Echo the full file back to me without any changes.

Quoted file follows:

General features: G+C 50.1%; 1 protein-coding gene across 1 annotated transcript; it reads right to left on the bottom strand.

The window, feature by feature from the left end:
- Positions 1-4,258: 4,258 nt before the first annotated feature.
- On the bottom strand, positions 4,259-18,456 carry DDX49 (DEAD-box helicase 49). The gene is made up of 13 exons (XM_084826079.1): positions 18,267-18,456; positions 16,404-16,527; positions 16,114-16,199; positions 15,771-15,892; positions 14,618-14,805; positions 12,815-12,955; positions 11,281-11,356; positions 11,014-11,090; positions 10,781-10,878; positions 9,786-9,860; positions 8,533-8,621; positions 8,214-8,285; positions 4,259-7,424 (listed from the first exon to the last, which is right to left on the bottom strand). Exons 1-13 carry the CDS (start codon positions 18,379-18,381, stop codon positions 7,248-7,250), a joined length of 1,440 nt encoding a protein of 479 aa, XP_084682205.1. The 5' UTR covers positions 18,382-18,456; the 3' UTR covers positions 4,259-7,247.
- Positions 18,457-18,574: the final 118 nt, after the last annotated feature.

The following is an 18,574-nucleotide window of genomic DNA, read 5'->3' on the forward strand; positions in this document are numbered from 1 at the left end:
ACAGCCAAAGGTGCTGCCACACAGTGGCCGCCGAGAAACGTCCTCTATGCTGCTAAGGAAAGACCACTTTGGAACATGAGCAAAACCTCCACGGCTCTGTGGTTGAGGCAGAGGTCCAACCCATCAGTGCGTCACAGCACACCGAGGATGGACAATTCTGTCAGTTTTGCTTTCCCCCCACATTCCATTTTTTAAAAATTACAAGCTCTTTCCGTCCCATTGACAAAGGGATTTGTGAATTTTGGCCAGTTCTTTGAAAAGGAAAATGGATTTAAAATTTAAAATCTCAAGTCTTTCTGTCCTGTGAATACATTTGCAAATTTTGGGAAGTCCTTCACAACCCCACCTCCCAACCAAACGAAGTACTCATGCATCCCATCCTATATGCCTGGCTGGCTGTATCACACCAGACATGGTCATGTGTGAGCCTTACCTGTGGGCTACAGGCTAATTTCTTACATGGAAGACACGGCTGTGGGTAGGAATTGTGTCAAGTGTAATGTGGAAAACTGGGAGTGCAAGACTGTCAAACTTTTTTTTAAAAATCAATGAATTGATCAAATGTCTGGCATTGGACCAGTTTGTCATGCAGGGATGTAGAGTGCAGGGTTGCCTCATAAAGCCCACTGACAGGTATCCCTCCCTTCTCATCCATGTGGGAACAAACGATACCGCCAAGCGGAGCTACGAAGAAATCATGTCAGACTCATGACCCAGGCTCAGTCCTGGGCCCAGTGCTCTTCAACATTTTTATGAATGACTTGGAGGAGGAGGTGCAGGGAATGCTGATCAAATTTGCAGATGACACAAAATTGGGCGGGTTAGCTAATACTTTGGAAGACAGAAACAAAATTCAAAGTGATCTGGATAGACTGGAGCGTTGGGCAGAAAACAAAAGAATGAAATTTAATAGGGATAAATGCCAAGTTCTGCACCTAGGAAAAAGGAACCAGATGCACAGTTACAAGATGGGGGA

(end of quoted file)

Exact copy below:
General features: G+C 50.1%; 1 protein-coding gene across 1 annotated transcript; it reads right to left on the bottom strand.

The window, feature by feature from the left end:
- Positions 1-4,258: 4,258 nt before the first annotated feature.
- On the bottom strand, positions 4,259-18,456 carry DDX49 (DEAD-box helicase 49). The gene is made up of 13 exons (XM_084826079.1): positions 18,267-18,456; positions 16,404-16,527; positions 16,114-16,199; positions 15,771-15,892; positions 14,618-14,805; positions 12,815-12,955; positions 11,281-11,356; positions 11,014-11,090; positions 10,781-10,878; positions 9,786-9,860; positions 8,533-8,621; positions 8,214-8,285; positions 4,259-7,424 (listed from the first exon to the last, which is right to left on the bottom strand). Exons 1-13 carry the CDS (start codon positions 18,379-18,381, stop codon positions 7,248-7,250), a joined length of 1,440 nt encoding a protein of 479 aa, XP_084682205.1. The 5' UTR covers positions 18,382-18,456; the 3' UTR covers positions 4,259-7,247.
- Positions 18,457-18,574: the final 118 nt, after the last annotated feature.

The following is an 18,574-nucleotide window of genomic DNA, read 5'->3' on the forward strand; positions in this document are numbered from 1 at the left end:
ACAGCCAAAGGTGCTGCCACACAGTGGCCGCCGAGAAACGTCCTCTATGCTGCTAAGGAAAGACCACTTTGGAACATGAGCAAAACCTCCACGGCTCTGTGGTTGAGGCAGAGGTCCAACCCATCAGTGCGTCACAGCACACCGAGGATGGACAATTCTGTCAGTTTTGCTTTCCCCCCACATTCCATTTTTTAAAAATTACAAGCTCTTTCCGTCCCATTGACAAAGGGATTTGTGAATTTTGGCCAGTTCTTTGAAAAGGAAAATGGATTTAAAATTTAAAATCTCAAGTCTTTCTGTCCTGTGAATACATTTGCAAATTTTGGGAAGTCCTTCACAACCCCACCTCCCAACCAAACGAAGTACTCATGCATCCCATCCTATATGCCTGGCTGGCTGTATCACACCAGACATGGTCATGTGTGAGCCTTACCTGTGGGCTACAGGCTAATTTCTTACATGGAAGACACGGCTGTGGGTAGGAATTGTGTCAAGTGTAATGTGGAAAACTGGGAGTGCAAGACTGTCAAACTTTTTTTTAAAAATCAATGAATTGATCAAATGTCTGGCATTGGACCAGTTTGTCATGCAGGGATGTAGAGTGCAGGGTTGCCTCATAAAGCCCACTGACAGGTATCCCTCCCTTCTCATCCATGTGGGAACAAACGATACCGCCAAGCGGAGCTACGAAGAAATCATGTCAGACTCATGACCCAGGCTCAGTCCTGGGCCCAGTGCTCTTCAACATTTTTATGAATGACTTGGAGGAGGAGGTGCAGGGAATGCTGATCAAATTTGCAGATGACACAAAATTGGGCGGGTTAGCTAATACTTTGGAAGACAGAAACAAAATTCAAAGTGATCTGGATAGACTGGAGCGTTGGGCAGAAAACAAAAGAATGAAATTTAATAGGGATAAATGCCAAGTTCTGCACCTAGGAAAAAGGAACCAGATGCACAGTTACAAGATGGGGGA